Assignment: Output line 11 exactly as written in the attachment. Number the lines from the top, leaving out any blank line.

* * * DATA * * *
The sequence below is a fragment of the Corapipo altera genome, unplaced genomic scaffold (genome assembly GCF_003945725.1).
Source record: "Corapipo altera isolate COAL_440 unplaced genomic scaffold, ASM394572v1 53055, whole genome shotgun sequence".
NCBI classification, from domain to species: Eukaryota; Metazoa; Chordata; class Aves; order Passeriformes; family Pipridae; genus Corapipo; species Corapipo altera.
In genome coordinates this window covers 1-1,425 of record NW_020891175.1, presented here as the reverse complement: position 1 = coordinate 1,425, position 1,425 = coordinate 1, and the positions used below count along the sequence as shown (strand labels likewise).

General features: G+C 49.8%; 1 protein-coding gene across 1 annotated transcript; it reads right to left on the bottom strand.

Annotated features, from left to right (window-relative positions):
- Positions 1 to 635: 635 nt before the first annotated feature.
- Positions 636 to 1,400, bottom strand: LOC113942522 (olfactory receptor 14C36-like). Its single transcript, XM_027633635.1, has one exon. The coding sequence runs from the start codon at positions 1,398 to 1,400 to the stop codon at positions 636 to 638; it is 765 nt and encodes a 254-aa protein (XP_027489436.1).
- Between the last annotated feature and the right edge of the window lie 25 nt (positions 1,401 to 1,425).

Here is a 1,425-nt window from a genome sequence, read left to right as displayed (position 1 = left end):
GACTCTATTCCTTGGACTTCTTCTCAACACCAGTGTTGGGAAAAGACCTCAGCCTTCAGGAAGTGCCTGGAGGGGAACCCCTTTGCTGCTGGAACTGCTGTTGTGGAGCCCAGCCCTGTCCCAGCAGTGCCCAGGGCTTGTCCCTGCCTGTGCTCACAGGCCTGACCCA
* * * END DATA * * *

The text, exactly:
GACTCTATTCCTTGGACTTCTTCTCAACACCAGTGTTGGGAAAAGACCTCAGCCTTCAGGAAGTGCCTGGAGGGGAACCCCTTTGCTGCTGGAACTGCTGTTGTGGAGCCCAGCCCTGTCCCAGCAGTGCCCAGGGCTTGTCCCTGCCTGTGCTCACAGGCCTGACCCA